My friend George Dyer, who has died suddenly of a heart attack aged 67, was one of the UK’s most celebrated bespoke tailors. George set up his tiny tailoring shop, Threadneedle Man, on Walworth Road in south London in the mid-1990s. His talent for making exceptionally stylish suits, trousers and shirts helped him attract a loyal clientele that came to include many celebrities – Paul Weller, Martin Freeman, Ray Winstone, Suggs, Bob Hoskins and David Haye all wore suits George designed for them.
Over the years George became something of a local hero: he appeared as a Listed Londoner on Robert Elms’ BBC London radio show and was interviewed by many magazines and local papers. George welcomed everyone into his shop, stating “all my clients are celebrities” when asked who his latest famous customer was.
George was born in the small town of Chocolate Hole, in Saint Elizabeth parish, Jamaica. His father left for Britain while he was a baby and his mother followed a year later, George being raised by the extended family. Aged four he was sent for and arrived in London in 1959 to live with his parents in Peckham, south London.
George’s favourite memory of his school days involved Johnny Nash and Bob Marley playing a free lunchtime concert at Peckham Manor school in March 1972. George then enjoyed kicking a football around with Marley. George shared his memory of this day in the 2020 BBC documentary When Bob Marley Came to Britain.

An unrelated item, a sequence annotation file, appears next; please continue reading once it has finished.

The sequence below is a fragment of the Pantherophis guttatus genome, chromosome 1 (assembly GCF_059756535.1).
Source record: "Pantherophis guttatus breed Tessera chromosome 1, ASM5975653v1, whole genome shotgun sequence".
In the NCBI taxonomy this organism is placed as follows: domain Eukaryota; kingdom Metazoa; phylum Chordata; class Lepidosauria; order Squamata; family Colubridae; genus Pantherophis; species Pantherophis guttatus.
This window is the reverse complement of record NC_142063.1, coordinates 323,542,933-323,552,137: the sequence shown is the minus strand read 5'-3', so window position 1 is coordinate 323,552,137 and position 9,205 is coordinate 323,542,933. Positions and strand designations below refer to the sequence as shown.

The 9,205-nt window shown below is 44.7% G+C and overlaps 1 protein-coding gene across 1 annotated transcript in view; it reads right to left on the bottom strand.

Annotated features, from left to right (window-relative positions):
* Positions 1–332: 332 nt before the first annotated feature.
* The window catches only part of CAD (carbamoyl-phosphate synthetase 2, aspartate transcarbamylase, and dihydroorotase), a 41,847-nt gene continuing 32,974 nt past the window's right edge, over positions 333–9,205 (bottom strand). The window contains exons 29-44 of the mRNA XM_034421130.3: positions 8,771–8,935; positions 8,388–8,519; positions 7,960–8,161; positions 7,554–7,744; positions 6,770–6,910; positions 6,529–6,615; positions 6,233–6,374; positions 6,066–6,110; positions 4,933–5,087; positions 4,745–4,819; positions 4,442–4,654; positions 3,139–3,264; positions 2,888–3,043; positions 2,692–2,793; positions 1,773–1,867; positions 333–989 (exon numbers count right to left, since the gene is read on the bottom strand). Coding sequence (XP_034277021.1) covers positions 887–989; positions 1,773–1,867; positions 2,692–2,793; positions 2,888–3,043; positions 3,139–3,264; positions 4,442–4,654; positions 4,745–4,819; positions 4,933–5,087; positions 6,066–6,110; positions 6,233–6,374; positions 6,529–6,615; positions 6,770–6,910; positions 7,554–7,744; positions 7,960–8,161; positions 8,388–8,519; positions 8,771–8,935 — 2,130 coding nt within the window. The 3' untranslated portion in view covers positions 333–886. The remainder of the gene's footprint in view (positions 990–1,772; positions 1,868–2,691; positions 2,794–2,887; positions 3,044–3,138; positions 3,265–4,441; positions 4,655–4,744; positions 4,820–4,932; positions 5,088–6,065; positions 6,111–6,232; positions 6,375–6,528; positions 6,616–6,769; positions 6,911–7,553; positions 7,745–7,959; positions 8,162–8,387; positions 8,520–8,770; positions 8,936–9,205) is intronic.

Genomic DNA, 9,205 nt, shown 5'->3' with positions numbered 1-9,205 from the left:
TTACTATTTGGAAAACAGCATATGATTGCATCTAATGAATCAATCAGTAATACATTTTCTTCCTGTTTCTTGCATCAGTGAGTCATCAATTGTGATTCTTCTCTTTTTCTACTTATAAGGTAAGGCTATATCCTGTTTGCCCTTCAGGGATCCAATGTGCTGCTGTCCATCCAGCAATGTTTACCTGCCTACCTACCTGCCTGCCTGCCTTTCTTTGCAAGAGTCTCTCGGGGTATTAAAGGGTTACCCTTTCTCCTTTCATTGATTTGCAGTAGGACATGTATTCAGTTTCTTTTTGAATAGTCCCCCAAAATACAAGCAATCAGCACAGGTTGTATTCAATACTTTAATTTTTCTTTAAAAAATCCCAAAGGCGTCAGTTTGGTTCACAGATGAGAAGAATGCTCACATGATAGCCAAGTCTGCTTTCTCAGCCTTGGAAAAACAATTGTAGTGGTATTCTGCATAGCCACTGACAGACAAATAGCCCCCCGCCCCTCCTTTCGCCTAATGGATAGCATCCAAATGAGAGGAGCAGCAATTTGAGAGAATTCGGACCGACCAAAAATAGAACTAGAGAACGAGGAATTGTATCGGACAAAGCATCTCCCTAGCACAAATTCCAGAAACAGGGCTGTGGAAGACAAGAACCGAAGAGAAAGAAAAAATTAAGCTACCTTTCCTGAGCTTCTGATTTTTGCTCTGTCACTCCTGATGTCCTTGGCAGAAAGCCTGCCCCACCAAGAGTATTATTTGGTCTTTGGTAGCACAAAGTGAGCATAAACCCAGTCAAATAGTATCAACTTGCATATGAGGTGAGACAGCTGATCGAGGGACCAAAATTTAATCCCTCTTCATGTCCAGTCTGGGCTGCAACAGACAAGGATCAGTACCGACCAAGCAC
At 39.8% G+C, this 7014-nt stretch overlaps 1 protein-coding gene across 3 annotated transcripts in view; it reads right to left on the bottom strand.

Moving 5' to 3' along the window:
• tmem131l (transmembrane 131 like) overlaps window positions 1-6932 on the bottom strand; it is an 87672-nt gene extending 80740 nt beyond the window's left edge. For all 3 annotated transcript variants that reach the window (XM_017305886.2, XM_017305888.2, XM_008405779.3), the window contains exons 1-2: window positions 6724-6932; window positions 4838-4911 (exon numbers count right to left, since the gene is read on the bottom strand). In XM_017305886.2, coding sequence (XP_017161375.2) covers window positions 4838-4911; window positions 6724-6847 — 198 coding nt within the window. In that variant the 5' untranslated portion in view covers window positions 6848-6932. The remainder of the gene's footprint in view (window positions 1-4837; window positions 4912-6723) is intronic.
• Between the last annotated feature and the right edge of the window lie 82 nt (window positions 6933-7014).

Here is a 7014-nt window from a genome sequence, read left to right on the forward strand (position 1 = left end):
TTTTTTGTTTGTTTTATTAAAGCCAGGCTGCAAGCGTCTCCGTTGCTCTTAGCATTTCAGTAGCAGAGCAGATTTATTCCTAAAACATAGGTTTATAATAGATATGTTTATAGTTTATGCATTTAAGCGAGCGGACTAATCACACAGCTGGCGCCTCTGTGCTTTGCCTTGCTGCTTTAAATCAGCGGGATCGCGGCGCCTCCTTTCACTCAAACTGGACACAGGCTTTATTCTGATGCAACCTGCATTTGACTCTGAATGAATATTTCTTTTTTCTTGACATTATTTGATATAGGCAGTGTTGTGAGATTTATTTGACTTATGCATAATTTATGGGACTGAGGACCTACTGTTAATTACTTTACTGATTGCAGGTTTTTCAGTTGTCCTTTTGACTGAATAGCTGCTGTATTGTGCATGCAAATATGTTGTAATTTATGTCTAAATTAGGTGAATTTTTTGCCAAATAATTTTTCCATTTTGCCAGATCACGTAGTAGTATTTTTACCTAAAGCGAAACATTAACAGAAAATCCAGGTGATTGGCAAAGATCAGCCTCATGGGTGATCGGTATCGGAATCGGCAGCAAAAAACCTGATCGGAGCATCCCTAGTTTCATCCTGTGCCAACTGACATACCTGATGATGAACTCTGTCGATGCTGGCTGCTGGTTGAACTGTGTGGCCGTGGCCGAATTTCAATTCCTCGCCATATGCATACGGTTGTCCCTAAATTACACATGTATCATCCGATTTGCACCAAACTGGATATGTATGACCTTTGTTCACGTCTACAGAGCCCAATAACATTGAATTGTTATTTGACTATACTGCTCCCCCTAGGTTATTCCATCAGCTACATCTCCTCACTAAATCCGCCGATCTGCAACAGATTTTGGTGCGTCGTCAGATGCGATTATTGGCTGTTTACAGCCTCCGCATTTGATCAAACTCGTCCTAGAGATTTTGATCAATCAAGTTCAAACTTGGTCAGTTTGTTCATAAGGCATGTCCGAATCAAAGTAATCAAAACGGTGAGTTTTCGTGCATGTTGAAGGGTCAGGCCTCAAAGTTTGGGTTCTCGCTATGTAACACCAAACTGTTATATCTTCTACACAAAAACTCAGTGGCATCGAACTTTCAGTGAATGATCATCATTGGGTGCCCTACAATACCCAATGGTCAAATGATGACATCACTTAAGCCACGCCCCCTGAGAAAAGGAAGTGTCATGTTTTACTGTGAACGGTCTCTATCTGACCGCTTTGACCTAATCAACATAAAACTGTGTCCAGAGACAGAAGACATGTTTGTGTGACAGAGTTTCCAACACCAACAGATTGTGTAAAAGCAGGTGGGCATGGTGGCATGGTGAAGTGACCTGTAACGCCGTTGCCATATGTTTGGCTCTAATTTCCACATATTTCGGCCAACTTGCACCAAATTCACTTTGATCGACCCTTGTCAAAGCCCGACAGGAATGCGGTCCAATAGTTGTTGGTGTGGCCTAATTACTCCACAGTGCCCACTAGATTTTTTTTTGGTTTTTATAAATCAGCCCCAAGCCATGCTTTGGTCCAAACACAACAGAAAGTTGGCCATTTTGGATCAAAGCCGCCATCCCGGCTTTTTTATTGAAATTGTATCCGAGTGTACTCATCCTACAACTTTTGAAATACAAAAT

On leaving school, George worked for Tesco and was then apprenticed as a tailor for Dombey & Sons, a chain of men’s outfitters. He worked in their Fleet Street outlet before being sent to Brixton and then Peckham. While aware that there was less and less work for bespoke tailors, George, confident in his skills as a cutter, determined to set up shop. He opened Threadneedle Man and, for the first three years, struggled to establish himself, taking on any kind of work.
Once word got about that George knew how to make a classic “mod” suit, business began to boom and he was feted by many – in 2012 the painter Ed Gray created a large canvas of George at work alongside the writer Mark Baxter, his close friend.
George possessed a wise, kind disposition and it was a pleasure to chat with him about all manner of subjects. He was a self-confessed workaholic who loved his trade and stated that he would continue making clothes as long as he could – and so he did.
He is survived by his wife, Colline, daughter, Deniece, granddaughter, Isla, and three sisters, Shirley, Jeannette and Sherene.